PACE Fiction Writing Contest Winners! (Plus Entry-1st place, age 15-18)

News from the

Pennsylvania Curriculum Exchange


I am pleased to announce the winners for the Fiction Writing Contest. It was a lot of fun to read through the entries of so many budding writers! There was  a variety of genres submitted: fairy tales, action adventure, allegory, fantasy, humor, historical fiction, drama, and literary pieces.

For the age group 15-18, there were 15 entries (13 girls and 2 boys)

**The First Place winner ($50) is Joshua Orsi of New Oxford, age 15. His novel excerpt from God Help Us, It’s Happened is posted below.

**The Second Place winner ($20) is Elizabeth Gormley of Ephrata, age 16. Her short story “Nearer to Thee” will be posted on Sunday, March 27

**Honorable Mention goes to Keara Kobzowicz of Carlisle, age 16, for her flash fiction “A Hospital Room.”


For the age group 11-14, there were 29 entries (22 girls and 7 boys).

**The First Place winner ($50) is Becca Craven of Mechanicsburg, age 14.  Her short story “Operation Midnight” will be posted here tomorrow, March 26.

**The Second Place winner ($20) is Amanda Zook of Newmanstown, age 14. Her novel excerpt From One World to Another will be posted on Monday, March 28.

**Honorable Mentions go to Caleb Veinotte of Chambersburg, age 14, for his short story “Bound in Darkness” and Emma Whiteford of York, age 12, for her novel excerpt from Forgotten.

Congratulations to all the winners!

And thank you to all the students who entered. Don’t be discouraged if you didn’t win. Writing is a lifelong learning process. I was a terrible writer in school (my teachers told me so) and now I write and edit professionally. If you enjoy it, just keep writing! 🙂 In my opinion, the best way to improve your writing is to read lots of good literature.

I would also like to thank Karen Stoner, Mandy Perfetto, and Brittany Stoner, the judges who helped me to make this possible by volunteering their time and expertise. I think we all enjoyed the process and learned ways to improve it for next time.


And now for our first place entry for the 15-18 age group:

Joshua Orsi of New Oxford, age 15

God Help Us, It’s Happened

Filtering through the spreading leaves of the palm groves, the rays of late afternoon poured lazily across the garden.  Enclosed by a lofty stone wall and shaded by stands of green trees, the ornamental flower beds and flagstone walks provided a sequestered retreat from the harsh Indian sun.

In the center of the spacious compound sprawled a large, elaborate bungalow, surrounded by a broad veranda roofed with thatch, overlooking a meandering river just below the bluff.  Raised three feet off the ground on a foundation of adobe brick, the peaceful lodge stood only one story in height, its high ceiling gently sloping to form a soft curve at the ridgepole, only broken by the balustrade of the flat roof terrace.  Tall windows stood ajar, their damp grass curtains rustling in the intermittent zephyrs.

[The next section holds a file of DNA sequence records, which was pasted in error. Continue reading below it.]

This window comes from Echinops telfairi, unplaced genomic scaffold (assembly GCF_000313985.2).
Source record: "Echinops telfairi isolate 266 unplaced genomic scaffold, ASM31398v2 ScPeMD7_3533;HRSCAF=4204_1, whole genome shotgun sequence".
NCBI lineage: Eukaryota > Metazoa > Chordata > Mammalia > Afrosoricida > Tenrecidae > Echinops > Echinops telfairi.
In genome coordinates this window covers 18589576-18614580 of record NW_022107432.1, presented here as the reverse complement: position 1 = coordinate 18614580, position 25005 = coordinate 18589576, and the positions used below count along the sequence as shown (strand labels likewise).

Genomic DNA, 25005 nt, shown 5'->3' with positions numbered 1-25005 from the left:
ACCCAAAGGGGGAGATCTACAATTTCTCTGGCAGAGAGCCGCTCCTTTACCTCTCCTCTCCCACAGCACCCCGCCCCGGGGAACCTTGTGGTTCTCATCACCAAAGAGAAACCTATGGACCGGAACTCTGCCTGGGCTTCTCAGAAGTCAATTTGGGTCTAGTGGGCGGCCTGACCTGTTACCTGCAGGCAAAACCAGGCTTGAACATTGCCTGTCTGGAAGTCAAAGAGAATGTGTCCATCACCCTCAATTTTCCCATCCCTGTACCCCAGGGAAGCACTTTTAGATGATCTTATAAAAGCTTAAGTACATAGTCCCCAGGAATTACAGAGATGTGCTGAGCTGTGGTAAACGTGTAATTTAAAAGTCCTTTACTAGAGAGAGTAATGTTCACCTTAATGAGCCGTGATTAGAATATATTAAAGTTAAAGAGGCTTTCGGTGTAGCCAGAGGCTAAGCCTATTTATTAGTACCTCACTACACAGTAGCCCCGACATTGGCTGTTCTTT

Abruptly, the creaking of the gate in the wall interrupted the symphony of mosquitoes and sighing breezes.  It swung wide, then closed after the entry of two men.

One, a native servant, bore a parasol that shielded his master from the heat of the waning sun.  His master walked briskly, countermanding the lethargy of the twilight hours.

He stood over six feet tall, with enormous shoulders and a powerful core framing his barrel of a chest.  Sprouting from his torso reared a neck with the strength and suppleness of a lion’s, tanned brown from life in the tropics.  Hands shiny with callus swung at his sides, one loosely grasping a punkah made of peacock feathers, with which he occasionally fanned his tan face.

A square, handsome jaw characterized his visage, supporting two rows of glistening white teeth, graced by the presence of a waxed moustache, the same color as his glossy black hair.  Despite his middle age, only a few silver flecks grew at his temples, and liquid eyes as fiery as burning coals glittered under his elegant eyebrows.  A Roman nose projected from his face, which, despite its hard look, appeared pleasant and quite handsome.  In all, the Englishman was excellently proportioned, even down to the breadth of his nostrils as compared to that of his chest.